“A new infinity level \(\text{fi}\) has been added. It is smaller than \(\text{fil}\) but bigger than any finite quantity. Its original intention was for inter-letter stretching: either filling-in-the-black, as is done for calligraphic scripts such as Arabic; or for emphasis, as in Russian; all this without having to rewrite existing macro packages. There is therefore a new keyword, \(\text{fi}\), and two new primitives, \hfi and \vfi.”

Back to our challenge

Following Knuth’s model, let’s define two quantities:

  • the desired width of a box: \(\mathrm{W}_{\mathrm{D}}\)—how big do we want it to be;
  • the natural width a box: \(\mathrm{W}_{\mathrm{N}}\)—the total space occupied by its constituent elements before any glues are stretched or shrunk.

The natural width of a box

The natural width of a box is the total width of all components in that box: characters, kerns, nested boxes and any glue. For glue inside the box its natural width ignores any stretch or shrink of the glue: i.e., its size before any stretching or shrinking takes place.

Once again, here is the box we are examining:

\hbox to100pt{A\hskip4pt plus3pt minus 2pt%
B\hskip 0pt plus 2fil% 
C\hskip 0pt plus 2fill%
D\hskip 0pt plus 3fill}

Clearly, we want the box to be 100pt wide, hence \(\mathrm{W}_{\mathrm{D}}=100\mathrm{pt}\) but what about its natural width, \(\mathrm{W}_{\mathrm{N}} \)? To calculate the natural width it is clear that we need the widths of the four characters (A, B, C and D) plus the natural widths of the four glues.

\(\eqalign{ \mathrm{W}_{\mathrm{N}} &= &\text{width(A)} + \text{width(B)} + \text{width(C)} + \text{width(D)} \\ & &+ \text{width}(\verb*\hskip 4pt plus3pt minus 2pt*)\\ & &+\text{width}(\verb*\hskip 0pt plus 2fil*)\\ & &+\text{width}(\verb*\hskip 0pt plus 2fill)*\\ & &+\text{width}(\verb*\hskip 0pt plus 3fill*)\\ }\)

Where \( \text{width}\) is just a notation to denote the natural width of an item. We can obtain the natural widths of the four characters (A, B, C and D) from our node graph:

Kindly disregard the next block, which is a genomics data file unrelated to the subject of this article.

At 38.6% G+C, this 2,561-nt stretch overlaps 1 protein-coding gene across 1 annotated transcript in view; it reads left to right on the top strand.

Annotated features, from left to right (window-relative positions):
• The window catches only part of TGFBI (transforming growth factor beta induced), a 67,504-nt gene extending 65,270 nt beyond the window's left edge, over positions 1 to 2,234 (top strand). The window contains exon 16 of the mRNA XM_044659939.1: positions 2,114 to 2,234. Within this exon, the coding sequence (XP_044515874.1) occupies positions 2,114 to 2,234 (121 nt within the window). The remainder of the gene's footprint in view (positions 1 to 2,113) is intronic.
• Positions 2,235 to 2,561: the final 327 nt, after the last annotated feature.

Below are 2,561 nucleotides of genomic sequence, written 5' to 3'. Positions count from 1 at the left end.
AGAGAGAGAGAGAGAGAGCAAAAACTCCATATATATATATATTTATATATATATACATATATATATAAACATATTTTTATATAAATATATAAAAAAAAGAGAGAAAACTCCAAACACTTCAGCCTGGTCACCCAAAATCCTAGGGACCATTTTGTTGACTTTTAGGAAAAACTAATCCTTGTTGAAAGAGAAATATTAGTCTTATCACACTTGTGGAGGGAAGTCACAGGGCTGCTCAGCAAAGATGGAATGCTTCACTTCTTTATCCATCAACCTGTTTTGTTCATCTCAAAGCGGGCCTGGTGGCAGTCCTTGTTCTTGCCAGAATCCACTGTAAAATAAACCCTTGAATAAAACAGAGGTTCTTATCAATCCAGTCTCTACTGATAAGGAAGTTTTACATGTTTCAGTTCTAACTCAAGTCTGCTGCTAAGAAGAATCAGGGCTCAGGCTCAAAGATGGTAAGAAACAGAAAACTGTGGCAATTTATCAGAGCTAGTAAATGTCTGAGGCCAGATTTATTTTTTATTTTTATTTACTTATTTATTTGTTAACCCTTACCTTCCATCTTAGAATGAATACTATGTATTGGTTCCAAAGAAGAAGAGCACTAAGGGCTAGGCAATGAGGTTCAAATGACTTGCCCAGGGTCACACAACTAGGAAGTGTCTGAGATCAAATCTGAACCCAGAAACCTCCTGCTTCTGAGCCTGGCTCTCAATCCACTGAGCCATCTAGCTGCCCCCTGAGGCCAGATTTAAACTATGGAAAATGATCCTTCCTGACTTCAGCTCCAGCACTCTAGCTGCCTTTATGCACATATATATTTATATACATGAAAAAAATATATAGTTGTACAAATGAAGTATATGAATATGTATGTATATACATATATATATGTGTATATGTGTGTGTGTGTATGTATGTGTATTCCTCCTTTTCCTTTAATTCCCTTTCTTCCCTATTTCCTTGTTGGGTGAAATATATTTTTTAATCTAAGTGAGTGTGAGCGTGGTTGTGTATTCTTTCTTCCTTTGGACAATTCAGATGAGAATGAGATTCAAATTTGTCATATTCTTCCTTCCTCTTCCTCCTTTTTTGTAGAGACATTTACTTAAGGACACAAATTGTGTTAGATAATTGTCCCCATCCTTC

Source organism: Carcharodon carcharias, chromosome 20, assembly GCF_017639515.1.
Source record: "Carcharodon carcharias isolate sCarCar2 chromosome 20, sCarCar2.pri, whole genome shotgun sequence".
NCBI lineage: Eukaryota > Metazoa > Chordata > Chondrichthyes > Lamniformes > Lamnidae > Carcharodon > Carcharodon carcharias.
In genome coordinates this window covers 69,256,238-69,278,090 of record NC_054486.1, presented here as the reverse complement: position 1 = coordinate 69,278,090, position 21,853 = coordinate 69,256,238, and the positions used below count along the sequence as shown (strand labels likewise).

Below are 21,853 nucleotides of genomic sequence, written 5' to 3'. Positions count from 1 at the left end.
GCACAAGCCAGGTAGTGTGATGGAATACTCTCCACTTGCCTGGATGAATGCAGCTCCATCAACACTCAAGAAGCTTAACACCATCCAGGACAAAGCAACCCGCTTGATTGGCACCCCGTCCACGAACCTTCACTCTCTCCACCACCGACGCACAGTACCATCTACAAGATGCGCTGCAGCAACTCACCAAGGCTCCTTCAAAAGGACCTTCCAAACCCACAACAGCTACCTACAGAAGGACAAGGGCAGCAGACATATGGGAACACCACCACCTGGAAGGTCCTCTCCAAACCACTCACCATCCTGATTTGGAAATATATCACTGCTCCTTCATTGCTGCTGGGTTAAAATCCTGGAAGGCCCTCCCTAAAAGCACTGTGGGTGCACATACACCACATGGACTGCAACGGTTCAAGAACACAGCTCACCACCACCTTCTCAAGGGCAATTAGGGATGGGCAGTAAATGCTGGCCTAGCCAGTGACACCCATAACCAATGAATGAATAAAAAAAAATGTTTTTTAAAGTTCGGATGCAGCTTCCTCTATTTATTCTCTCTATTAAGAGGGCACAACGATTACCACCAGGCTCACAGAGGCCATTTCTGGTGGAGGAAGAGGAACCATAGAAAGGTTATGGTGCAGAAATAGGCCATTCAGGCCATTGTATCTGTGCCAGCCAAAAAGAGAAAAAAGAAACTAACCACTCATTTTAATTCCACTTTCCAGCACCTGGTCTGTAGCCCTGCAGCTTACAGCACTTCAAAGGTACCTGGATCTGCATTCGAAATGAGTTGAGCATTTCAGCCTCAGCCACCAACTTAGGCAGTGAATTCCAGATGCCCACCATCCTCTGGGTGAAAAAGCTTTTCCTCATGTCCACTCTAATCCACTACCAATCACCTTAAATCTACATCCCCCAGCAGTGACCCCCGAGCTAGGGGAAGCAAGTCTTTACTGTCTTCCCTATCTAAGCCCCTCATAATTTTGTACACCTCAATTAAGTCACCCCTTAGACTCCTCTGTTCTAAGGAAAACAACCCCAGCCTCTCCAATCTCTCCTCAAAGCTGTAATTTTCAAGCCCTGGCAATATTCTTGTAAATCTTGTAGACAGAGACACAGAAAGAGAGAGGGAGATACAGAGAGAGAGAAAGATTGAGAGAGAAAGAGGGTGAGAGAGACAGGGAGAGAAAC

a node graph

From the above node graph we can see that:

\( \eqalign{ \text{width(A)} &= 7.50002\text{pt}\\ \text{width(B)} &= 7.08336\text{pt}\\ \text{width(C)} &= 7.22223\text{pt}\\ \text{width(D)} &= 7.6389\text{pt}\\ } \)

Now, all we need are the natural widths of our glues which are easily obtained by ignoring the stretch and shrink components:

\(\eqalign{ &\text{width}(\verb*\hskip 4pt plus3pt minus 2pt*) & = 4\text{pt}\\ &\text{width}(\verb*\hskip 0pt plus 2fil*) &=0\text{pt}\\ &\text{width}(\verb*\hskip 0pt plus 2fill)*&=0\text{pt}\\ &\text{width}(\verb*\hskip 0pt plus 3fill*)&=0\text{pt}\\ }\)


\( \eqalign{ \mathrm{W}_{\mathrm{N}} & = \text{widths of characters} + \text{width of all glues}\\ &= 7.50002\text{pt}+ 7.08336\text{pt} + 7.22223\text{pt} + 7.6389\text{pt} + 4\text{pt}\space \text{(from }\verb*\hskip*\text{)}\\ &=33.4445\text{pt}\\ } \)

We now have two key pieces of information:

\( \eqalign{ \mathrm{W}_{\mathrm{D}} & = 100\text{pt}\\ \mathrm{W}_{\mathrm{N}} & = 33.4445\text{pt}\\ } \)

Clearly, \( \mathrm{W}_{\mathrm{D}} > \mathrm{W}_{\mathrm{N}}\) and the difference is \( (100-33.4445)\text{pt}=66.5555\text{pt}\); this excess space has to be filled by stretching the glues—but which ones and by how much?

Who has the most stretch?